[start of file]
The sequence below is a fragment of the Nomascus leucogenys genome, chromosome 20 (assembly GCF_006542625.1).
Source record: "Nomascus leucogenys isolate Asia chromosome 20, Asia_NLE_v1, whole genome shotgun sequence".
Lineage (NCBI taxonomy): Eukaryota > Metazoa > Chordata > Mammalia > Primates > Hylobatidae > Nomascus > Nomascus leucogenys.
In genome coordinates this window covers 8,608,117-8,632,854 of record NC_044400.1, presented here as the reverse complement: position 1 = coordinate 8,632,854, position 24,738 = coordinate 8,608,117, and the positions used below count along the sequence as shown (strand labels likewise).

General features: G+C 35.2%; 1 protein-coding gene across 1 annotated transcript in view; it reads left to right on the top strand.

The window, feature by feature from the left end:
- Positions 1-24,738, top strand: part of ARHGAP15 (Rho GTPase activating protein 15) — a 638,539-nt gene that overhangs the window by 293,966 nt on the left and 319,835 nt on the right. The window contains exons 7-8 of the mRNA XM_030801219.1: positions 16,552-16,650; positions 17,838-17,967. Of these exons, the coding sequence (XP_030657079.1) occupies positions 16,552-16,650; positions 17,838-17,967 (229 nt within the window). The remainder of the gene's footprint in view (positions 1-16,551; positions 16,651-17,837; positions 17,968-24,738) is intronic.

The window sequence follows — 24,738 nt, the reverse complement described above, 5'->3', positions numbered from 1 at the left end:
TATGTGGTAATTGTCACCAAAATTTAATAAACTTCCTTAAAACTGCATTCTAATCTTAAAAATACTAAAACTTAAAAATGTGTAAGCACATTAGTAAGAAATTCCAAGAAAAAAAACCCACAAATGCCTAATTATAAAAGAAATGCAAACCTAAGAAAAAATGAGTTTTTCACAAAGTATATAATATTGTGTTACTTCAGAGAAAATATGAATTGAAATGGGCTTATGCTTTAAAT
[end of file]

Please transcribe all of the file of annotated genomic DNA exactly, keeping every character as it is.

The sequence below is a fragment of the Nomascus leucogenys genome, chromosome 20 (assembly GCF_006542625.1).
Source record: "Nomascus leucogenys isolate Asia chromosome 20, Asia_NLE_v1, whole genome shotgun sequence".
Lineage (NCBI taxonomy): Eukaryota > Metazoa > Chordata > Mammalia > Primates > Hylobatidae > Nomascus > Nomascus leucogenys.
In genome coordinates this window covers 8,608,117-8,632,854 of record NC_044400.1, presented here as the reverse complement: position 1 = coordinate 8,632,854, position 24,738 = coordinate 8,608,117, and the positions used below count along the sequence as shown (strand labels likewise).

General features: G+C 35.2%; 1 protein-coding gene across 1 annotated transcript in view; it reads left to right on the top strand.

The window, feature by feature from the left end:
- Positions 1-24,738, top strand: part of ARHGAP15 (Rho GTPase activating protein 15) — a 638,539-nt gene that overhangs the window by 293,966 nt on the left and 319,835 nt on the right. The window contains exons 7-8 of the mRNA XM_030801219.1: positions 16,552-16,650; positions 17,838-17,967. Of these exons, the coding sequence (XP_030657079.1) occupies positions 16,552-16,650; positions 17,838-17,967 (229 nt within the window). The remainder of the gene's footprint in view (positions 1-16,551; positions 16,651-17,837; positions 17,968-24,738) is intronic.

The window sequence follows — 24,738 nt, the reverse complement described above, 5'->3', positions numbered from 1 at the left end:
TATGTGGTAATTGTCACCAAAATTTAATAAACTTCCTTAAAACTGCATTCTAATCTTAAAAATACTAAAACTTAAAAATGTGTAAGCACATTAGTAAGAAATTCCAAGAAAAAAAACCCACAAATGCCTAATTATAAAAGAAATGCAAACCTAAGAAAAAATGAGTTTTTCACAAAGTATATAATATTGTGTTACTTCAGAGAAAATATGAATTGAAATGGGCTTATGCTTTAAAT